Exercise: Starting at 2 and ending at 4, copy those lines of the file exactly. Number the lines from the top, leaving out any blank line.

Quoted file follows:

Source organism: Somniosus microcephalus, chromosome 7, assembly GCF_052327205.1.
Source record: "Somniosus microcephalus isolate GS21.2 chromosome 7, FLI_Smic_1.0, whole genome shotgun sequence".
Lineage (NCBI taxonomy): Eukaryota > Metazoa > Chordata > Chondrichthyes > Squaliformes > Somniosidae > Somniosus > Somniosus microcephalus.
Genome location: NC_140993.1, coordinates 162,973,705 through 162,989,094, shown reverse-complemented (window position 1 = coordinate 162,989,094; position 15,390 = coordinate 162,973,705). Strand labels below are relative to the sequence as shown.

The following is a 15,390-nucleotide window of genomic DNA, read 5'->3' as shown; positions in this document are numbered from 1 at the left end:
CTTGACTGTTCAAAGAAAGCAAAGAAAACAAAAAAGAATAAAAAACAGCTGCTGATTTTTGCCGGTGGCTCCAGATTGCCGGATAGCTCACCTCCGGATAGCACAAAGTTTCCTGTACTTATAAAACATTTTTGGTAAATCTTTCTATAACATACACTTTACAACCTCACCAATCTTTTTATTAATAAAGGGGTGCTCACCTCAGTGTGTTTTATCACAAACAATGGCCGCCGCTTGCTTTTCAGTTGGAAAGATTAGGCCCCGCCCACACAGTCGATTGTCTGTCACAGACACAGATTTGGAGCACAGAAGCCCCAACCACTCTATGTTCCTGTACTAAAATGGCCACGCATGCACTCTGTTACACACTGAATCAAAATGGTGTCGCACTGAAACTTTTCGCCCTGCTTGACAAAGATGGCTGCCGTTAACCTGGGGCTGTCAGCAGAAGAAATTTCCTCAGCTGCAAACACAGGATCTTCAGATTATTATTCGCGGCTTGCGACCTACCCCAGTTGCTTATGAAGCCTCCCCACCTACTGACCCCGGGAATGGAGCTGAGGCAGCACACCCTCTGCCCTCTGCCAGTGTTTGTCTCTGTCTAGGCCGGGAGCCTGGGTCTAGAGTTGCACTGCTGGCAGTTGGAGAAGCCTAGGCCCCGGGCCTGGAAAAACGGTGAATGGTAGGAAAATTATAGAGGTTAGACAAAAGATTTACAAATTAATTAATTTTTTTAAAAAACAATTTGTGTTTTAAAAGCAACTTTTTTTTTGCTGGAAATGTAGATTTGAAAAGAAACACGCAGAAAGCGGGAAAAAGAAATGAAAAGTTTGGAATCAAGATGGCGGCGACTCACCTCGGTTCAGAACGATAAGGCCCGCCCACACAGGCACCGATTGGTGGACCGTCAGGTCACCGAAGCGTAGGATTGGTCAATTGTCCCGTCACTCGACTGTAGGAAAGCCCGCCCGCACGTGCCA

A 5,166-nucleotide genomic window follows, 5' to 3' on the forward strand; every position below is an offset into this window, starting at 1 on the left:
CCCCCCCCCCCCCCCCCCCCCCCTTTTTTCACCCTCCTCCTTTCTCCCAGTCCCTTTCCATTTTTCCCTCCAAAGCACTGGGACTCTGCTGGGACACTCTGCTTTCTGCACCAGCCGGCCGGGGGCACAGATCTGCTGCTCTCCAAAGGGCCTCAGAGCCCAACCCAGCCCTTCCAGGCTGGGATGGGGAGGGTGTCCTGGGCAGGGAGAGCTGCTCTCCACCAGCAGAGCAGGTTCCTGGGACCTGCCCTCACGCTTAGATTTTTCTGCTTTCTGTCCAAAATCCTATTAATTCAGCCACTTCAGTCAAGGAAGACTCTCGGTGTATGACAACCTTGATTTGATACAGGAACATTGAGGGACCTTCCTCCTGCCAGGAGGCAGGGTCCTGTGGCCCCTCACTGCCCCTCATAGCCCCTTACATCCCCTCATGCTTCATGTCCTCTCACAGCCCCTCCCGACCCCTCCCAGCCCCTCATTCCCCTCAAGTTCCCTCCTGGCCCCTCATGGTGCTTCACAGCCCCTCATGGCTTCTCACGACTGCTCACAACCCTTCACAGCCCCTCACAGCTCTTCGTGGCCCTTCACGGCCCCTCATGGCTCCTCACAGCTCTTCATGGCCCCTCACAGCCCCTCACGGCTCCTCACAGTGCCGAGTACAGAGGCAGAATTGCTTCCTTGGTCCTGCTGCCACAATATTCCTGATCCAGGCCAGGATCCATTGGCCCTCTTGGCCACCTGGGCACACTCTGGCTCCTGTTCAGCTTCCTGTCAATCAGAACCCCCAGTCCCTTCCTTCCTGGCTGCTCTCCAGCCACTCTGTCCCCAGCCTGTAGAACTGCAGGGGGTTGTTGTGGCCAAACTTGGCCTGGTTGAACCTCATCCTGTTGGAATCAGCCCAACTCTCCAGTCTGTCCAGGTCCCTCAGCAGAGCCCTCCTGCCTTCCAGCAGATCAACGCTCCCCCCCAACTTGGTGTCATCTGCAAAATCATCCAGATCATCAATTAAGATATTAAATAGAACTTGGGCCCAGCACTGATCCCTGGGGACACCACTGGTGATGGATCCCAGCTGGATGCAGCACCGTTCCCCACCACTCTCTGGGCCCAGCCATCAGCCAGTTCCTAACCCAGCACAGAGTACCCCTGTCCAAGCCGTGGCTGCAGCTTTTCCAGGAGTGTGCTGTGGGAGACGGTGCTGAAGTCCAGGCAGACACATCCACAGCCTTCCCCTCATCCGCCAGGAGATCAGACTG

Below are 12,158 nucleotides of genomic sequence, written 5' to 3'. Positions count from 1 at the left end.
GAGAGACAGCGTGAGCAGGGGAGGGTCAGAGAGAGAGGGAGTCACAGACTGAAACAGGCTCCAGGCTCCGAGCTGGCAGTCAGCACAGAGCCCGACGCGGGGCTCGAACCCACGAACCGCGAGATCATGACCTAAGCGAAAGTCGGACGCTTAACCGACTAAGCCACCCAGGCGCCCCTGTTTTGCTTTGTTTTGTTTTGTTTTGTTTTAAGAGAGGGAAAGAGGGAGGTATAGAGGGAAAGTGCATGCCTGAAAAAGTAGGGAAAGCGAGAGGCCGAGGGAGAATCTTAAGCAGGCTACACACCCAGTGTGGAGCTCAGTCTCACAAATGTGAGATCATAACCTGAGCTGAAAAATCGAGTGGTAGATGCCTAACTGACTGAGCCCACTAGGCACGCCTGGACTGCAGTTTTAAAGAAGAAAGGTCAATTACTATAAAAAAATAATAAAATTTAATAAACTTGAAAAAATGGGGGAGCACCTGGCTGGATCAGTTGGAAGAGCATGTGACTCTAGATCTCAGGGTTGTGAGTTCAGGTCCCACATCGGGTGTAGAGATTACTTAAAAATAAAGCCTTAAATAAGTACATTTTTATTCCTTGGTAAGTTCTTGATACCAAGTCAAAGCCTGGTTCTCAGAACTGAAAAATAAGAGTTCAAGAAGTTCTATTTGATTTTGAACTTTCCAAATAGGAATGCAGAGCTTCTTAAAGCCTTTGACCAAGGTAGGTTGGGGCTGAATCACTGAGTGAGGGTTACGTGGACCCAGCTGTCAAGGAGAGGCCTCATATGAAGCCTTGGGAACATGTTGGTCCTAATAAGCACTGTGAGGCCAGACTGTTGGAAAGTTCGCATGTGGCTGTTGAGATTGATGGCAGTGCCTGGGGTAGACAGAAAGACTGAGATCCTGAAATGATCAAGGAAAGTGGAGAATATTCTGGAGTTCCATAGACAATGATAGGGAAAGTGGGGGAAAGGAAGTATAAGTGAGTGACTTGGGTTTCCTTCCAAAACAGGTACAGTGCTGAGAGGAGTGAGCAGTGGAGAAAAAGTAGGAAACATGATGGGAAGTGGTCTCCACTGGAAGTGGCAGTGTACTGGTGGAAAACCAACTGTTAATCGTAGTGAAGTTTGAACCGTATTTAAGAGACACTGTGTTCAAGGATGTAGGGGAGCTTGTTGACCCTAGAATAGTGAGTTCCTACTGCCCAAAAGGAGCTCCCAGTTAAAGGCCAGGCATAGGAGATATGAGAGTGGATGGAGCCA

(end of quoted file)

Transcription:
Source record: "Somniosus microcephalus isolate GS21.2 chromosome 7, FLI_Smic_1.0, whole genome shotgun sequence".
Lineage (NCBI taxonomy): Eukaryota > Metazoa > Chordata > Chondrichthyes > Squaliformes > Somniosidae > Somniosus > Somniosus microcephalus.
Genome location: NC_140993.1, coordinates 162,973,705 through 162,989,094, shown reverse-complemented (window position 1 = coordinate 162,989,094; position 15,390 = coordinate 162,973,705). Strand labels below are relative to the sequence as shown.